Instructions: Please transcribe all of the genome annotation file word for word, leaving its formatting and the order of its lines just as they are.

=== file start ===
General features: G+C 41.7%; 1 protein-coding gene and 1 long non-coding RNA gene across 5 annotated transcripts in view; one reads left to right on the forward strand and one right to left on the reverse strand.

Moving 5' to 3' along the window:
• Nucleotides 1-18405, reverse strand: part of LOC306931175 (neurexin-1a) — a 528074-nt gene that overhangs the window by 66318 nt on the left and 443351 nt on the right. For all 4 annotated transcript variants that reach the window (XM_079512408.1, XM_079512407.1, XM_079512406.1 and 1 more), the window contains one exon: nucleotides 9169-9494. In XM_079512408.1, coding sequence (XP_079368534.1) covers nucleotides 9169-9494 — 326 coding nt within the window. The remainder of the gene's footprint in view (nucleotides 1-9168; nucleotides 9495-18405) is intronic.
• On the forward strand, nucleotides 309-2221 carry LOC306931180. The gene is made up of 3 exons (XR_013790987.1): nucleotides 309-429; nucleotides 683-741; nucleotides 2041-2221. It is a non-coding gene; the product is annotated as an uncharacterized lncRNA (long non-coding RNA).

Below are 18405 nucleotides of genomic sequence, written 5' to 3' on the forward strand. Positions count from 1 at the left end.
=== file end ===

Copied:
General features: G+C 41.7%; 1 protein-coding gene and 1 long non-coding RNA gene across 5 annotated transcripts in view; one reads left to right on the forward strand and one right to left on the reverse strand.

Moving 5' to 3' along the window:
• Nucleotides 1-18405, reverse strand: part of LOC306931175 (neurexin-1a) — a 528074-nt gene that overhangs the window by 66318 nt on the left and 443351 nt on the right. For all 4 annotated transcript variants that reach the window (XM_079512408.1, XM_079512407.1, XM_079512406.1 and 1 more), the window contains one exon: nucleotides 9169-9494. In XM_079512408.1, coding sequence (XP_079368534.1) covers nucleotides 9169-9494 — 326 coding nt within the window. The remainder of the gene's footprint in view (nucleotides 1-9168; nucleotides 9495-18405) is intronic.
• On the forward strand, nucleotides 309-2221 carry LOC306931180. The gene is made up of 3 exons (XR_013790987.1): nucleotides 309-429; nucleotides 683-741; nucleotides 2041-2221. It is a non-coding gene; the product is annotated as an uncharacterized lncRNA (long non-coding RNA).

Below are 18405 nucleotides of genomic sequence, written 5' to 3' on the forward strand. Positions count from 1 at the left end.